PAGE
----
It’s simple economics. Large-scale hydro produces about 12 percent of California’s energy each year. Because it is generated at existing dams, the cost to create hydropower is low. The only way to make solar and wind power more attractive than hydro is to arbitrarily put large-scale hydro off limits as “non-renewable.” That forces utility providers who own dams to replace their suddenly “non-renewable” hydro with mostly higher-priced solar and wind.

That extra cost will be passed along to customers.

The heaviest burden falls on places like Modesto, Merced and Turlock, where the weather is hotter and where irrigation districts have invested millions to create clean hydropower. The districts will have to buy solar or wind power to replace their “non-renewable” hydro. Worse, when they sell their suddenly excess hydropower, it will be worth less because it’s not “renewable.”

Over the next decade, those increased costs will amount to tens of millions of dollars to Valley ratepayers.

The same dynamic will hit the entire state. San Francisco, Sacramento, Oakland and Los Angeles all produce hydropower that won’t count, and all of it will have to be replaced. The state itself produces 2.3 million megawatts that can’t be counted. Pacific Gas & Electric has 26 hydro facilities that don’t qualify.

Some insist this is a necessary sacrifice to save the planet. That’s not true.

If every electron consumed in California was generated at a hydropower plant, we’d have the cleanest, least-polluting, most reliable power supply in the world. A study from the University of Stuttgart, Germany, showed hydropower is the cleanest power available; solar ranks fourth.

Refusing to recognize hydro as renewable won’t do a darned thing to save the planet. It won’t cut carbon emissions, make California’s air cleaner or our electrical grid more reliable. But it will push up prices.

The environmental movement, which pushed for SB 100, simply ignores its own hypocrisy. The Sierra Club applauded wildly when the state of Washington passed a clean-energy bill similar — but not identical — to California’s this year. In Washington, the state’s vast hydropower supplies are counted as clean and renewable.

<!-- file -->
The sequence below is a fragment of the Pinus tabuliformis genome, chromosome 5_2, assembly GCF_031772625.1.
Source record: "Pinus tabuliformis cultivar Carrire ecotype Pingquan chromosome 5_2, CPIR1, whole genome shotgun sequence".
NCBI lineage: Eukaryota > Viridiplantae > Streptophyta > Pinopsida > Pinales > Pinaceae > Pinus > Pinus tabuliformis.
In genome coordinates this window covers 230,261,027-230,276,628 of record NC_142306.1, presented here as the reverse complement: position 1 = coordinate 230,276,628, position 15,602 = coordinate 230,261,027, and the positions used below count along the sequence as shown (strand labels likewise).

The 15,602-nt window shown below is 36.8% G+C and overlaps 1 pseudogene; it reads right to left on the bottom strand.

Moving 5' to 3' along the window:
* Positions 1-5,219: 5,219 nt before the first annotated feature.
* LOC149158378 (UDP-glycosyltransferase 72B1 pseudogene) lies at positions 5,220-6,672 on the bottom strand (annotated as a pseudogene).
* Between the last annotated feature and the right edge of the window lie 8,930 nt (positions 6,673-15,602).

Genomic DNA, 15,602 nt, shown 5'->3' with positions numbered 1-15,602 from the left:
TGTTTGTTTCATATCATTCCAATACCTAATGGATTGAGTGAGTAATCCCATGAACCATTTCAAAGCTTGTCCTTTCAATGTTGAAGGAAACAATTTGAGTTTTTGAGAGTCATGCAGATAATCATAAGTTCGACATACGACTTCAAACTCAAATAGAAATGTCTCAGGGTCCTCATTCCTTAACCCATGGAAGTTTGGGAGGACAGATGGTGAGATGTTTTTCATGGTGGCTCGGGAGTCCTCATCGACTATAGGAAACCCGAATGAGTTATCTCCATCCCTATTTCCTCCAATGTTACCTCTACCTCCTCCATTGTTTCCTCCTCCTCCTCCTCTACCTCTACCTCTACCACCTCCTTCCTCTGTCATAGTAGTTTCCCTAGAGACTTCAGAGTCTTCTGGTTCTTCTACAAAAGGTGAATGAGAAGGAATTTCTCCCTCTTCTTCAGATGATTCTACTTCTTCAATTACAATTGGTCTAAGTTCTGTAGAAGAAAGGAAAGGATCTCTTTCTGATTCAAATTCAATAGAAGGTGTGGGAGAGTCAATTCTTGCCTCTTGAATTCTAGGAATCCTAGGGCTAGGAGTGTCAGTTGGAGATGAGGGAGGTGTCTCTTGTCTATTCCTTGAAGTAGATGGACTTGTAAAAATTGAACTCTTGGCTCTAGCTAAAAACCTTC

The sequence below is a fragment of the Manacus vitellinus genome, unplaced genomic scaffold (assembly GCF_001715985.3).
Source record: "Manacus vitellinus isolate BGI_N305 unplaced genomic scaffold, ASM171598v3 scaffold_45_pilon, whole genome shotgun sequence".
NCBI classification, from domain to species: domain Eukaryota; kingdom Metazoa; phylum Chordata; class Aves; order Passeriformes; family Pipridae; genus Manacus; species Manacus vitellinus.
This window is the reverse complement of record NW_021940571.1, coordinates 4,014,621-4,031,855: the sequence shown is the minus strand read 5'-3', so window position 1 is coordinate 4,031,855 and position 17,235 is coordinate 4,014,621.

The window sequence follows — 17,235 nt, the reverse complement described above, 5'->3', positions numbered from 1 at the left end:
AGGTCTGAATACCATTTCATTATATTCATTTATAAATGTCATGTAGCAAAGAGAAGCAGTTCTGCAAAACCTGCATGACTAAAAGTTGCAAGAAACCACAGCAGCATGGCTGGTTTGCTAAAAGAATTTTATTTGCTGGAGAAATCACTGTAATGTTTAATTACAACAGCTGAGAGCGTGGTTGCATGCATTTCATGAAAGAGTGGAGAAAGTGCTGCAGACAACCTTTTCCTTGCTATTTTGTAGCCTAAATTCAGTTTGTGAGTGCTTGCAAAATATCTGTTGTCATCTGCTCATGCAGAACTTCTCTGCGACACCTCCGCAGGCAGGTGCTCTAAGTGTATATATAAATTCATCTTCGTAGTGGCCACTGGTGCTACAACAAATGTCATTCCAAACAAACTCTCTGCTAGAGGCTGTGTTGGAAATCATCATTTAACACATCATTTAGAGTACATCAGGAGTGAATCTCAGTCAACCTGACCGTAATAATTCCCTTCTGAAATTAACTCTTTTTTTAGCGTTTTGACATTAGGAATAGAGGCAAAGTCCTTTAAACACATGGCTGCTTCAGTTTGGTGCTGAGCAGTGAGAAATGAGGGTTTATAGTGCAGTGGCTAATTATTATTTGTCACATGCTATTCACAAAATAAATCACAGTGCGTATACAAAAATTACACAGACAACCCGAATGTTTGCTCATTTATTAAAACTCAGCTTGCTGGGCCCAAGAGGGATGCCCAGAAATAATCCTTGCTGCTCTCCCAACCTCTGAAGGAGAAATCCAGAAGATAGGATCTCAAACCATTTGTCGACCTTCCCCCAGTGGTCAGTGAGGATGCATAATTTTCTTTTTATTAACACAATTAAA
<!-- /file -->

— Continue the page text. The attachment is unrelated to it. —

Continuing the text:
I have asked the Assembly to put the question of hydropower’s status as renewable energy on the ballot and let voters decide how to count it. Knowing that’s a long shot, we’re also taking steps to go directly to voters.

The horrifying effects of climate change are clear. No one wants to turn back the clock and see power plants spewing fossil-fuel emissions. We’ll be delighted when California is using 100 percent renewable energy — including hydro.

Until that time comes, we shouldn’t be asked to waste our hydropower or pay higher prices for electricity that is no cleaner than what we’re already producing at dams up and down the state.

It’s not just about fighting climate change. It’s also about fighting for fairness. The poorest people in California shouldn’t have to pay more so that others can profit.

In going after Trump, California is going too far with environmental legislation

In going after Trump, California is going too far with environmental legislation

By Adam Gray, Special to CalMatters

California has made a sport of disagreeing with President Trump. 

When he tweets his favorite color is red, one of my progressive colleagues inevitably introduces a bill declaring the best color is blue. 

So it was somewhat surprising when legislative leaders decided to use the President’s worst habit—ignoring real science and concrete facts—as a model for priority legislation. 

Senate Bill 1 by Senate President Pro Tem Toni Atkins would require that California ignore new scientific findings on natural resources and water issued after January 19, 2017, the day before the Trump took office. That’s not an exaggeration. The date is actually listed in the bill 21 different times.

We cannot advance the fight for environmental quality by declaring that all science stopped on a specific date. If it’s dumb for the President to close his eyes to science, it’s dumber for us to follow him down that rabbit hole.

But SB 1 is not just dumb, it’s dangerous.